- Get tested at least 5 days after your last close contact. Make sure your test result is negative and you remain without symptoms before traveling.
- If you had confirmed COVID-19 within the past 90 days, you do NOT need to get tested, but you should still follow all other recommendations (including getting tested if you develop COVID-19 symptoms).
- If you travel during the 10 days after your last exposure, properly wear a well-fitting mask when you are around others for the entire duration of travel during the 10 days. If you are unable to wear a mask, you should not travel during the 10 days.
- Wear a well-fitting mask to keep your nose and mouth covered when indoors and in crowded outdoor spaces, regardless of your vaccination status.
- You do not have to wear a mask inside your own cabin.
- Follow ship-specific mask protocols, which may change as the pandemic evolves and differ for passengers based on their vaccination status. For example:
- Cruise ships may advise all passengers and crew that they do not have to wear a mask when outdoors.
- They may also designate areas where masks are not required (e.g., casinos; bars; spas; entertainment venues; and dining areas) as only accessible to passengers and crew who are fully vaccinated or up to date with their COVID-19 vaccines according to the cruise ship’s policies.
Protect Yourself and Others
- Wash your hands often or use hand sanitizer (with at least 60% alcohol).
- Avoid contact with anyone who is sick.
- Avoid touching your eyes, nose, and mouth.
- If you have symptoms of COVID-19, stay in your cabin and notify the onboard medical center immediately. It’s important to report your symptoms, even if they are mild, to protect others on board including passengers at increased risk for severe illness and crew.
What to expect if you develop COVID-19 symptoms or are confirmed to have COVID-19 while on board:
- You will be isolated immediately.
- The cruise ship will follow its routine protocol for managing people with suspected or confirmed COVID-19 on board. The isolation may occur on board or at a shoreside location.
- If your ship allows a shortened isolation option for passengers on board then you will have to follow additional public health measures, including dining inside your cabin and properly wearing a well-fitting mask at all times when you are outside your cabin, until 10 days after your symptoms started or your positive test was taken if you did not have symptoms.
What to expect if you are were exposed to COVID-19 while on board:
- You may be tested for COVID-19 and need to quarantine. If you are on a ship participating in CDC’s COVID-19 Program for Cruise Ships, you will quarantine based on your vaccination status.
- If you are not up to date with your COVID-19 vaccines, at the cruise ship operator’s discretion, you will be required to:
- If you are up to date with your COVID-19 vaccines, at the cruise ship operator’s discretion, you will be required to:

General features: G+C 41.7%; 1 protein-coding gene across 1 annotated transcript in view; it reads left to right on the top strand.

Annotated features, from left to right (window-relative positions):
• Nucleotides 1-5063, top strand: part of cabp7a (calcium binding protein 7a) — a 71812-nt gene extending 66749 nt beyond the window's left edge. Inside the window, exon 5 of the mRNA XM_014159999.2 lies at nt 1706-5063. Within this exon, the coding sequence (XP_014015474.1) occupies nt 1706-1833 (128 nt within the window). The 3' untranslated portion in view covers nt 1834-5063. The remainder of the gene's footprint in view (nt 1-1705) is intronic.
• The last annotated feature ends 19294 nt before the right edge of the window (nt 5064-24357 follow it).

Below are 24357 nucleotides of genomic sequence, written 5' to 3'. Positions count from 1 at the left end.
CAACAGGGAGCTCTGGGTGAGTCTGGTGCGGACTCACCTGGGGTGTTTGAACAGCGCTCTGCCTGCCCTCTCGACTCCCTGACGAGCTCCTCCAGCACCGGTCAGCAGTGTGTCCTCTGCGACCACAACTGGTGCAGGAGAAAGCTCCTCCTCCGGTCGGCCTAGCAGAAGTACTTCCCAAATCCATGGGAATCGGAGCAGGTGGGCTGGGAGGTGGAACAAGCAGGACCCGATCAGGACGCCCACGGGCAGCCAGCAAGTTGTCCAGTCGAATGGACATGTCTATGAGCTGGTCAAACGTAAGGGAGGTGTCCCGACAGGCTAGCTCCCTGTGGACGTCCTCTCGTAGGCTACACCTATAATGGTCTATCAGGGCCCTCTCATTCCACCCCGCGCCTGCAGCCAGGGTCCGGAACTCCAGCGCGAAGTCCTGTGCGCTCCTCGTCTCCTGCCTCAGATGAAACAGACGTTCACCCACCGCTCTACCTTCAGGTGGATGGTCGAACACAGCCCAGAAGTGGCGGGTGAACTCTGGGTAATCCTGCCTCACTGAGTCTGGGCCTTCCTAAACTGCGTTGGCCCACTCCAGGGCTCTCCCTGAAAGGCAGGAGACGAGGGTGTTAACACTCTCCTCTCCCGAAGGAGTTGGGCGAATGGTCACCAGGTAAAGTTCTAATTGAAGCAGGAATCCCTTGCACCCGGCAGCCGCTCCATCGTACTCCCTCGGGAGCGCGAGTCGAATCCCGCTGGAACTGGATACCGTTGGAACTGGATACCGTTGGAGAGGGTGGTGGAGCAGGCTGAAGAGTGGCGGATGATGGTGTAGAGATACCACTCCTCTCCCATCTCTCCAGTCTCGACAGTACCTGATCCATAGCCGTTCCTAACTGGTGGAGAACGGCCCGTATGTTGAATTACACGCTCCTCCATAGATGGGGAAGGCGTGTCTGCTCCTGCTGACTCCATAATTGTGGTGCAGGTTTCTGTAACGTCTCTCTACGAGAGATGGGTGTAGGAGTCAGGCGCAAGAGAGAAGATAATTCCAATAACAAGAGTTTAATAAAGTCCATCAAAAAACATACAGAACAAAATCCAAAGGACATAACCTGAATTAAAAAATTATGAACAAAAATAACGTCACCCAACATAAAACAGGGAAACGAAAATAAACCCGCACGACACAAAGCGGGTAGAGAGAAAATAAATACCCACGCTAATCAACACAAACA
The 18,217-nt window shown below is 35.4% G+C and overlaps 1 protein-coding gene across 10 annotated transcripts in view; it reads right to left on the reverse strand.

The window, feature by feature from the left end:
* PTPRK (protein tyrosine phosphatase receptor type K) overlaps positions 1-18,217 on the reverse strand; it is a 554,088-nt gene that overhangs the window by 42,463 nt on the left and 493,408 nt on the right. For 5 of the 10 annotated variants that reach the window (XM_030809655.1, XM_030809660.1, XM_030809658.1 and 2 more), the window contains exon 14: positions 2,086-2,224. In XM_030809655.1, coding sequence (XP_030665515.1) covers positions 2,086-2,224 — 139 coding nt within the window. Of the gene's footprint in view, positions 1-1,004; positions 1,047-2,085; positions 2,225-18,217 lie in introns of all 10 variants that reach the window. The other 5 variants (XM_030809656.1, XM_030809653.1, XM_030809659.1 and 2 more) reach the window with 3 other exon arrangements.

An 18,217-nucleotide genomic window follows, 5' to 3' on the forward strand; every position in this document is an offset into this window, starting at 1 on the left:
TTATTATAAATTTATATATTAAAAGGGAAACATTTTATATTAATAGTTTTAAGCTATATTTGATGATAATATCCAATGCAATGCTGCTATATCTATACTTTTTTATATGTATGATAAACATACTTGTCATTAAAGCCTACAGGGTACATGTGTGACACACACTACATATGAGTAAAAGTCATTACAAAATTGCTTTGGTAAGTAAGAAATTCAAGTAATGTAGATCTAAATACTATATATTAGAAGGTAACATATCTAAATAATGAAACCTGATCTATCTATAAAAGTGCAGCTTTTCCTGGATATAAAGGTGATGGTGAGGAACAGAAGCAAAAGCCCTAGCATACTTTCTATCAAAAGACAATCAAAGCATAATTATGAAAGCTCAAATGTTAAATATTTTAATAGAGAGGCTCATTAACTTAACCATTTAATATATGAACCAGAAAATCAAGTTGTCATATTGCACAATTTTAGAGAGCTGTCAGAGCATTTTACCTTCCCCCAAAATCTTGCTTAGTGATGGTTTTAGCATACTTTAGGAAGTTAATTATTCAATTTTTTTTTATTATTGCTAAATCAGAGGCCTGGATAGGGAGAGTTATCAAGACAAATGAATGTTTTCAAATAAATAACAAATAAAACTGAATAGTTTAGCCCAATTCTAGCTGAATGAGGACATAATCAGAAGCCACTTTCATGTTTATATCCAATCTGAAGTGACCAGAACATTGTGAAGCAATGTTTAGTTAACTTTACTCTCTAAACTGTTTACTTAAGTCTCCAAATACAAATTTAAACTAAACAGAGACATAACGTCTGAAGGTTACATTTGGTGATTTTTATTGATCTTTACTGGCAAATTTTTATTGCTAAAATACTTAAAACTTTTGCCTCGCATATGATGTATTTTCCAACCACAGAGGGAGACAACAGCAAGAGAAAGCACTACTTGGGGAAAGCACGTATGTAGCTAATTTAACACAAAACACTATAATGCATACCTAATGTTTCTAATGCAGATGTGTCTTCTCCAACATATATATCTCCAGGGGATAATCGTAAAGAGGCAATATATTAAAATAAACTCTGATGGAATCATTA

- Quarantine for 5 days after last exposure; or
- Be tested daily for COVID-19 for 5 days after your last exposure instead of a 5-day quarantine.
- Regardless of your vaccination status, during the 10 days after your last exposure, you will need to follow additional public health measures including dining inside your cabin and properly wearing a well-fitting mask at all times when you are outside your cabin (indoors and outdoors).
- Cruise ship operators may have their own requirements. If you have questions about a cruise line’s specific policies, please contact them directly.
- If you disembark the ship before completing your quarantine period, you should follow CDC’s guidance for the general population, including guidance for travel.
- Get tested 3–5 days after your trip.
- You may be contacted after disembarking if you were exposed to someone confirmed with COVID-19 while on board the cruise ship.
If you are not up to date with your COVID-19 vaccines:
- Stay home and self-quarantine for a full 5 days after cruise travel, even if you do not have symptoms.
If You Recently Recovered from COVID-19*
- Do not board a cruise ship if you developed COVID-19 less than 10 days ago (day 0 is the day your symptoms started or the day your positive test sample was taken if you had no symptoms).
- If you tested positive for COVID-19 infection no less than 10 days and no more than 90 days before the date of embarkation and recovered (regardless of your vaccination status), you do NOT need to get tested before or after cruise travel unless you have symptoms. People can continue to test positive for up to 90 days after diagnosis and not be infectious to others.
- Travel with a copy of your positive test result and a letter from your healthcare or a public health official that states you have been cleared for travel. The positive test result and letter together are referred to as “documentation of recovery.” If you are asked by officials in a foreign country, you may be required to show this documentation.
- You also do NOT need to self-quarantine after cruise travel if you have recently (within the past 90 days) recovered from COVID-19.
- If you develop COVID-19 symptoms after travel, isolate and consult with a healthcare provider for testing recommendations.
*People are considered recovered from COVID-19 after 10 full days after their symptoms started and if they are fever-free for 24 hours (without the use of fever-reducing medication) and their other symptoms have improved (the day symptoms started is day 0), or 10 days after their positive test sample was collected if they didn’t have symptoms (the day of the positive test is day 0).
Your return travel plans may be affected. Foreign health officials may implement mandatory quarantine procedures if they identify a person with COVID-19 on board your cruise ship.
If you get sick or test positive for COVID-19 while on an international voyage or at a foreign port, you might not be able to receive appropriate medical care or you might be medically evacuated if you get sick. Some countries might refuse to dock your ship or allow passengers to disembark.
CDC does not have COVID-19 mitigation requirements for private maritime vessels entering a U.S. port from a foreign port. However, state, territorial, and local governments may have testing requirements, so please check and follow state, territorial and local government recommendations or requirements.
The U.S. Department of Homeland Security (DHS) U.S. Customs and Border Protection (CBP) is the primary authority at U.S. Ports of Entry, and the United States Coast Guard (USCG) is responsible for maritime security and law enforcement. Please contact CBP and/or USCG for more information regarding your ability to enter the United States at a maritime point of entry.